With Amazon, Apple, Hulu and others quickly gaining ground in the distribution of online video content, Netflix is making a concerted effort to strengthen its Internet streaming service. According to a report in the Wall Street Journal, on Sunday, company CEO Reed Hastings announced that Netflix will be split into two businesses: The original Netflix will now only offer streaming content, while a new company, “Qwikster,” will manage Netflix’s original mail-delivery DVD service.
The move follows a separation of both services by Netflix and price increases for each earlier this summer, which angered customers and caused subscriptions to plummet. (Prior to the split in services, subscribers could view unlimited videos on demand and receive DVDs in the mail all for a flat rate beginning at $9.99. Once the services were divided, fees for each started at $7.99.) In fact, the company stated that it expects to have one million fewer subscribers than it had projected for the third quarter of this year.
In his blog post, Hastings acknowledged that the strategy comes from a realization that streaming video is the wave of the future. “For the past five years, my greatest fear at Netflix has been that we wouldn’t make the leap from success in DVDs to success in streaming,” he wrote. “Most companies that are great at something” shy away from new products that people want “because they are afraid to hurt their initial business. Eventually these companies realize their error of not focusing enough on the new thing, and then the company fights desperately and hopelessly to recover. Companies rarely die from moving too fast, and they frequently die from moving too slowly.”
But in this case, moving too quickly might only double the headaches for the company. On the customer side, the potential problems are clear: Viewers will now have to visit separate websites and juggle two accounts if they want to keep both services. According to Stephen Shankland, a columnist at CNET News, the division also highlights the weaknesses in both services. Although subscribers may like the instant gratification of viewing content on demand, the selection is still thin compared to the mail order service. “DVDs offered a better selection, while streaming video offered better convenience,” Shankland writes. “Now, instead of one service with two facets that compensated for each other’s weaknesses, there are two services that each looks half-baked.”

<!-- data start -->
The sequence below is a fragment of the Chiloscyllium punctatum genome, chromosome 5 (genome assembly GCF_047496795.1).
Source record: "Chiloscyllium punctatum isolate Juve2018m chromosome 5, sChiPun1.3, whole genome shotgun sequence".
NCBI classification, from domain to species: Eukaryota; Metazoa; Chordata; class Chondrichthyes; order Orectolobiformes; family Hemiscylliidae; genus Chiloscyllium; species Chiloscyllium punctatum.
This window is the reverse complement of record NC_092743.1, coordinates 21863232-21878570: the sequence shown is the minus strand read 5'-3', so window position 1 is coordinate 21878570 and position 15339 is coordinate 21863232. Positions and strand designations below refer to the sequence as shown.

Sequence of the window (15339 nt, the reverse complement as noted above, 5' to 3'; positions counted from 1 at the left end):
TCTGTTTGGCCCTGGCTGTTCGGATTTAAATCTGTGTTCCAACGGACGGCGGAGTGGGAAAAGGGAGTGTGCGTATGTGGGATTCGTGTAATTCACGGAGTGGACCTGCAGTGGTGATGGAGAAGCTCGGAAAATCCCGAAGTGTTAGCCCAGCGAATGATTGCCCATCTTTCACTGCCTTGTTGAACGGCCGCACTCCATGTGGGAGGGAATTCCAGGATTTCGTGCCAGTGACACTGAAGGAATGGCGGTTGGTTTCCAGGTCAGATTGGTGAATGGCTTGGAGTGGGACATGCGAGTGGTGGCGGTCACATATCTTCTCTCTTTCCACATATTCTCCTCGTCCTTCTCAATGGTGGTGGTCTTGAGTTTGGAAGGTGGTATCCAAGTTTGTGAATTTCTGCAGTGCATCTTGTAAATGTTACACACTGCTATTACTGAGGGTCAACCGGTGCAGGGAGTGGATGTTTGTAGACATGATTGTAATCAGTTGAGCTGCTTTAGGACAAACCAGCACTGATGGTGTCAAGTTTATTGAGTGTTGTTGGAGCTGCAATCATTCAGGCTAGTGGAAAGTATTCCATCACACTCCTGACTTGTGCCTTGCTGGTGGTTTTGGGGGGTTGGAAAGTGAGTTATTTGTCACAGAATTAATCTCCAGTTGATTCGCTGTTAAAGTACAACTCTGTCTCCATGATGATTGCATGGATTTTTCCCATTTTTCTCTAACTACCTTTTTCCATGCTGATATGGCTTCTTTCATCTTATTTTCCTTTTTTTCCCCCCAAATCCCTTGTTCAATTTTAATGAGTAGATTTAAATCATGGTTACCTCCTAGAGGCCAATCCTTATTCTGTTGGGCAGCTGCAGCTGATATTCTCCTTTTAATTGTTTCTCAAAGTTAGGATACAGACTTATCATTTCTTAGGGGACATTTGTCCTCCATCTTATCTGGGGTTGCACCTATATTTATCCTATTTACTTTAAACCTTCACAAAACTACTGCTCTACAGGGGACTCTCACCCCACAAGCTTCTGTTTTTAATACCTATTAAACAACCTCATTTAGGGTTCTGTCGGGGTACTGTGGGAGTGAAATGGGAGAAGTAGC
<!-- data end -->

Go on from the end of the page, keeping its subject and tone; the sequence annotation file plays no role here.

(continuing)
Perhaps more critically, on the company’s side, letting go of its original “legacy business” of mail order DVDs might ultimately harm it, according to Wharton management professor Emilie Feldman, who studies the effects of divestitures and spinoffs. For the time being, Qwikster will operate as a wholly owned subsidiary of Netflix, but the split “exhibits many of the classic features of legacy divestitures,” Feldman says, including “the separation of a business operating in a weak or declining industry (physical media) to focus management attention on businesses operating in relatively stronger or faster-growing industries (digital media)”; “a symbolic shift in the identity of the parent company” (as evidenced by the renaming of the DVD-by-mail business); and “a potential underestimation of the value of the legacy business being separated” (as demonstrated by strong customer sentiment against dividing the services).
On average, “companies which undertake legacy divestitures experience a sharp decline in their operating performance in the years following those divestitures,” Feldman says. Factors contributing to that decline include a “disruption of the uniquely valuable interdependencies between a company’s legacy business and the remaining segments in its portfolio” and “a dissipation of key intangible resources, such as reputation and name recognition … linked to the legacy business.” For example, Netflix has always been known for its red envelopes in which DVDs were delivered to eager subscribers — but those envelopes are exactly what Hastings wants to move away from.
“These issues [of legacy divestiture] are clearly quite salient to Netflix’s decision to separate, and ultimately to divest, its DVD-by-mail operations,” Feldman notes. “This suggests that the Netflix split … may be a harmful strategy for the company.”